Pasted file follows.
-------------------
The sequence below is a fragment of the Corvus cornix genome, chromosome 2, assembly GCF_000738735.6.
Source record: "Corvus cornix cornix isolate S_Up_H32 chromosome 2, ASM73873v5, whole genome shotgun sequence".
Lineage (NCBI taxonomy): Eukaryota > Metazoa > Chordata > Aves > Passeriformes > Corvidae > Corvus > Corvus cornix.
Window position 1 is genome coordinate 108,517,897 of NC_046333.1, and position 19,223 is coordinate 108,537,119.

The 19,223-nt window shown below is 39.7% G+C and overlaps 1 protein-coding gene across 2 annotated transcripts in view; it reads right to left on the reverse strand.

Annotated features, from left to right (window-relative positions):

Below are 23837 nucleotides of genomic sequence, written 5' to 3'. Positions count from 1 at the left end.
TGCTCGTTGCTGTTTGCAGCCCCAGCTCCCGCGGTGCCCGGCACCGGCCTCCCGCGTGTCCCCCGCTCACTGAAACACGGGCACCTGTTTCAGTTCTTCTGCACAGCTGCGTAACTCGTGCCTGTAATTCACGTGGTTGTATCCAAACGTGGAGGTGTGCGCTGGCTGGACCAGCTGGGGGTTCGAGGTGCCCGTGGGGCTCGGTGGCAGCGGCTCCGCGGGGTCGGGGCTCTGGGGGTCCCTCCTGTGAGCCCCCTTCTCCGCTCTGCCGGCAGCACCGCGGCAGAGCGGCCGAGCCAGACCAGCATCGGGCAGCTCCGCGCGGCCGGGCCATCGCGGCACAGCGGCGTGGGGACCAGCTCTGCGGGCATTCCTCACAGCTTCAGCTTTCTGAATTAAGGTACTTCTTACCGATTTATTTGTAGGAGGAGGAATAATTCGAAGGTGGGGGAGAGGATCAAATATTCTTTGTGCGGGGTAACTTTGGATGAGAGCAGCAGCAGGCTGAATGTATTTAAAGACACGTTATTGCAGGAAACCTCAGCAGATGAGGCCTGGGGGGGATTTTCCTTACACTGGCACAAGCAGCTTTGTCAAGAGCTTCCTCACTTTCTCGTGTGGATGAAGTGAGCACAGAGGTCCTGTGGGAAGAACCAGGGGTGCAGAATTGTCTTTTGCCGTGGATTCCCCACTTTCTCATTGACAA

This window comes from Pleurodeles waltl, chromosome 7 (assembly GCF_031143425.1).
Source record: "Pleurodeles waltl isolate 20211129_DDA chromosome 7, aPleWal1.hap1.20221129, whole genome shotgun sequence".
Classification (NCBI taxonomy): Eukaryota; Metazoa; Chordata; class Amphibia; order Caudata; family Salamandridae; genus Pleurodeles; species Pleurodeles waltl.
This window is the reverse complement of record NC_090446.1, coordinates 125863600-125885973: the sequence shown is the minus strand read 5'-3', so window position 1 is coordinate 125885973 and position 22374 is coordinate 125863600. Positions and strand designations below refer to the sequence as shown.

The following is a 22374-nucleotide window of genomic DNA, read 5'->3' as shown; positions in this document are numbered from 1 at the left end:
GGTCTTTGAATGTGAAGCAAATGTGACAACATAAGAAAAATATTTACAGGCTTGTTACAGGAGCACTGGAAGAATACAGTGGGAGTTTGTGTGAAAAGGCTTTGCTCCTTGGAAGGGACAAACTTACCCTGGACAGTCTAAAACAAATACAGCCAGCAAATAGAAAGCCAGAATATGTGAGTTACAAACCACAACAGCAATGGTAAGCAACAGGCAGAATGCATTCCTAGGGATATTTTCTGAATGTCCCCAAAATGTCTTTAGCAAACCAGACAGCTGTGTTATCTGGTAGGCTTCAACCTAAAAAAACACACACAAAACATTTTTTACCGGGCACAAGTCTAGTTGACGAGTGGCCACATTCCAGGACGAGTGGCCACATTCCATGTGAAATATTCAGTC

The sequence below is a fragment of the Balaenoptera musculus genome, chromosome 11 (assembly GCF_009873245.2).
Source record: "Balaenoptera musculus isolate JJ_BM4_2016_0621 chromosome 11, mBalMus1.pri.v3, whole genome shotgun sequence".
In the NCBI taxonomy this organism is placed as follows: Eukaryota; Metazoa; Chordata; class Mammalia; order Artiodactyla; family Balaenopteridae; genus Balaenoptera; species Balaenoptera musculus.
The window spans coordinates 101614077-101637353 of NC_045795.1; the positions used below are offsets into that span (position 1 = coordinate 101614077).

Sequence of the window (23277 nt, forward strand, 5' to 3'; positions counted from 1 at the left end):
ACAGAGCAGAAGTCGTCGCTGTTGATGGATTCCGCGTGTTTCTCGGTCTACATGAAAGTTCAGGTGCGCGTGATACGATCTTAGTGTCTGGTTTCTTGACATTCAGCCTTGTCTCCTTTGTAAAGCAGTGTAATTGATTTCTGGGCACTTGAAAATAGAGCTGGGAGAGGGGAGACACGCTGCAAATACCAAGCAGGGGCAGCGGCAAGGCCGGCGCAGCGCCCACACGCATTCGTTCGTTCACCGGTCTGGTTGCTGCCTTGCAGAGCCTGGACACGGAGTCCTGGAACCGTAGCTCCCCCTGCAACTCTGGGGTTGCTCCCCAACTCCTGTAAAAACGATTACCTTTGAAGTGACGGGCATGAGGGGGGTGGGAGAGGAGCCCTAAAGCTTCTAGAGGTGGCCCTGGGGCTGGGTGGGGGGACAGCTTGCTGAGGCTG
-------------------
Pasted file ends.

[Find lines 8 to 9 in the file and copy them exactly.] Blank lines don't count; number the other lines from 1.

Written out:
TGCTCGTTGCTGTTTGCAGCCCCAGCTCCCGCGGTGCCCGGCACCGGCCTCCCGCGTGTCCCCCGCTCACTGAAACACGGGCACCTGTTTCAGTTCTTCTGCACAGCTGCGTAACTCGTGCCTGTAATTCACGTGGTTGTATCCAAACGTGGAGGTGTGCGCTGGCTGGACCAGCTGGGGGTTCGAGGTGCCCGTGGGGCTCGGTGGCAGCGGCTCCGCGGGGTCGGGGCTCTGGGGGTCCCTCCTGTGAGCCCCCTTCTCCGCTCTGCCGGCAGCACCGCGGCAGAGCGGCCGAGCCAGACCAGCATCGGGCAGCTCCGCGCGGCCGGGCCATCGCGGCACAGCGGCGTGGGGACCAGCTCTGCGGGCATTCCTCACAGCTTCAGCTTTCTGAATTAAGGTACTTCTTACCGATTTATTTGTAGGAGGAGGAATAATTCGAAGGTGGGGGAGAGGATCAAATATTCTTTGTGCGGGGTAACTTTGGATGAGAGCAGCAGCAGGCTGAATGTATTTAAAGACACGTTATTGCAGGAAACCTCAGCAGATGAGGCCTGGGGGGGATTTTCCTTACACTGGCACAAGCAGCTTTGTCAAGAGCTTCCTCACTTTCTCGTGTGGATGAAGTGAGCACAGAGGTCCTGTGGGAAGAACCAGGGGTGCAGAATTGTCTTTTGCCGTGGATTCCCCACTTTCTCATTGACAA

This window comes from Pleurodeles waltl, chromosome 7 (assembly GCF_031143425.1).